IN the Holy Supper of our Lord we have a mystery placed before us that should cause the deepest awe and excite our profoundest adoration. There is the treasury and store-house of Godís grace. We know (Gen. ii. 9) that the tree of life was planted by God in Paradise, that its fruit might preserve our first parents and their posterity in the blessedness of an immortality which He had bestowed upon them at their creation. The tree of the knowledge of good and evil was also placed in Paradise; but that which God gave them for their salvation and eternal life, and to serve as a test of their obedience, became the occasion of their death and eternal condemnation, when they miserably yielded to Satanís enticements and followed their own sinful desires. So in this Holy Supper we have the true tree of life again set before us, that sweet tree (Ez. xlvii. 12), whose leaves are for medicine and whose fruit is for salvation; aye, its sweetness is such as to destroy the bitterness of all afflictions, and even of death itself. The Israelites were fed with manna in the wilderness as with bread from heaven (Ex. xvi. 15); in this Holy Supper we have the true manna which came down from heaven to give life unto the world; here is that bread of heaven, that angelsí food, of which if any man eat he shall never hunger (John vi. 35, 51). The children of Israel had the ark of the covenant and the mercy seat, where they could hear the Lord speaking with them face to face (Ex. xxv. 21, 22); but here we have the true ark of the covenant, the most holy body of Christ, in whom are hid all the treasures of wisdom and knowledge (Col. ii. 3); here we have the true mercy seat in the precious blood of Christ (Rom. iii. 25), through which God hath made us accepted in the Beloved (Eph. i. 6). Nor does Christ simply speak the word of comfort to our souls, He also takes up His abode in us; He feeds our souls not with heavenly manna, but what is far better, with His own blessed self. Here is the true gate of heaven to our souls, and the ladder reaching from earth to heaven on which the angels of God ascend and descend (Gen. xxviii. 12); for is not He who is in heaven greater than the heavens? Can heaven be as close to God as the flesh and the human nature which He assumed in the incarnation? Heaven is indeed the dwelling-place of God (Is. lxvi. 1), and yet the Holy Spirit rests upon the human nature assumed by Christ (Is. xi. 2). God is in heaven, and yet in Christ dwelleth all the fullness of the Godhead bodily (Col. ii. 9). Truly this is a great and infallible pledge of our salvation; He could not possibly have given us a greater, for what is greater than Himself? What can be more intimately united to the Lord than His own human nature, which He hath taken, in His incarnation, into fellowship with the adorable Trinity, and thus made the treasury of all the blessings that heaven has to bestow? What is so intimately joined to Him as His own body and blood? With this truly heavenly food He refreshes our souls, who are as miserable worms of the dust before Him, and makes us partakers of His own nature; why then shall we not enjoy His gracious favor? Who ever yet hated his own flesh (Eph. v. 29)? How then can the Lord hate us, to whom He giveth His body to eat and His blood to drink? How can He possibly forget those to whom He hath given the pledge of His own body? How can Satan gain the victory over us when we are strengthened and made meet for our spiritual conflicts with bread of heaven?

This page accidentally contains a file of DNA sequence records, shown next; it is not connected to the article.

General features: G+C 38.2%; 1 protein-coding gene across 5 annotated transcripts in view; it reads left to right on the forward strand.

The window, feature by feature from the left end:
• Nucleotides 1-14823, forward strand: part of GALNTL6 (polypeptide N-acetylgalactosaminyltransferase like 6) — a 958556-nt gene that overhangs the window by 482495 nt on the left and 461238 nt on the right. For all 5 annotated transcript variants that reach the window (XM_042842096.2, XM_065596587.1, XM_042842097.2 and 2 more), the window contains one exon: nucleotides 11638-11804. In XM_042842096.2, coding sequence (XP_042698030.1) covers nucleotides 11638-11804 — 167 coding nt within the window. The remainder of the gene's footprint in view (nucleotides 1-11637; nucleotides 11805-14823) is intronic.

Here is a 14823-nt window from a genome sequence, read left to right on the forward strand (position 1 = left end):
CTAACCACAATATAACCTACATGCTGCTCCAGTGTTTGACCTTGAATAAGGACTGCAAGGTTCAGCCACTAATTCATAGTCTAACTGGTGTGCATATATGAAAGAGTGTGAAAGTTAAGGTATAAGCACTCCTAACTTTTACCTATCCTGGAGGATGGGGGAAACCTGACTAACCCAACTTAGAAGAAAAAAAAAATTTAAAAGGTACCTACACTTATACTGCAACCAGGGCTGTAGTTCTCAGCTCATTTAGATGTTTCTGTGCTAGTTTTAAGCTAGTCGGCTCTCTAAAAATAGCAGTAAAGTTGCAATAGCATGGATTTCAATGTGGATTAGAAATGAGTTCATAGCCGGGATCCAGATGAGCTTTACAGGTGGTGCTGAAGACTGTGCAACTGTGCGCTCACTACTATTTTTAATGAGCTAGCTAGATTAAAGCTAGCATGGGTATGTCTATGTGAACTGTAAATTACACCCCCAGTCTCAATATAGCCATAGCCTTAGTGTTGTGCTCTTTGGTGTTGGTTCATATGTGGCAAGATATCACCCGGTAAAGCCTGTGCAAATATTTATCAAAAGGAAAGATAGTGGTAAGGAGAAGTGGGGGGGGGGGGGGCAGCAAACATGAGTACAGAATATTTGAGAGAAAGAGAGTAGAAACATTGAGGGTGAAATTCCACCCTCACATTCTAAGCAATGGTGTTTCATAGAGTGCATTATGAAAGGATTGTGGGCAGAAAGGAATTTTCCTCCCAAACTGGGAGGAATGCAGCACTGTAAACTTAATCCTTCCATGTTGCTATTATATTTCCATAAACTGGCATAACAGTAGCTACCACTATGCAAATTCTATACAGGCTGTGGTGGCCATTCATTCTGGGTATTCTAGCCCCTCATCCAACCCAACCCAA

Christ holds us dear because He hath bought us at so dear a price; He holds us dear because He feeds our souls with so dear and precious food; He holds us dear because we are members of His body, of His flesh (Eph. v. 30). This is the only sovereign remedy for all the diseases of our souls; here is the only efficacious remedy for mortality; for what sin is so heinous but the sacred flesh of God may expiate it? What sin is so great but it may be healed by the life-giving flesh of the Christ? What sin so deadly in its effects but it may be atoned for by the death of the Son of God? What darts of the devil so fiery but they may be quenched in this fountain of divine grace? What conscience is so stained with sin but it may be cleansed by the blood of Jesus? The Lord journeyed with the Israelites of old in a pillar of cloud and fire (Ex. xiii. 21); but here we have present with us not a cloud, but the Sun of Righteousness Himself (Mal. iv. 2), the blessed Light of our souls. Here we are sensible not of the fire of the divine wrath, but of the glowing flame of divine love, which does not withdraw afar off from us, but comes and makes its abode with us (John xiv. 23).
Our first parents were placed in Paradise, that most charming and delightful garden, the type of the eternal blessedness of the heavenly paradise, that being mindful of Godís goodness to them, they might render due obedience to their Creator.
But behold, in this holy supper, more than a paradise; for here the soul of the creature is spiritually fed with the flesh of his almighty Creator. The conscience is cleansed from all its guilty stains in the blood of the Son of God. The members of Christ, their spiritual head, are nourished with His own body; the believing soul feasts itself at a divine and heavenly banquet. The holy flesh of God, which the angelic hosts adore in the unity of the divine nature, before which archangels bow in lowly reverence, and before which the principalities and powers of heaven tremble and stand in awe, is become the spiritual nourishment of our souls. Let the heavens rejoice and let the earth be glad (Ps. xcvi. 11), but still more let the believing soul exult and sing for joy, to whom God giveth such an unspeakable gift!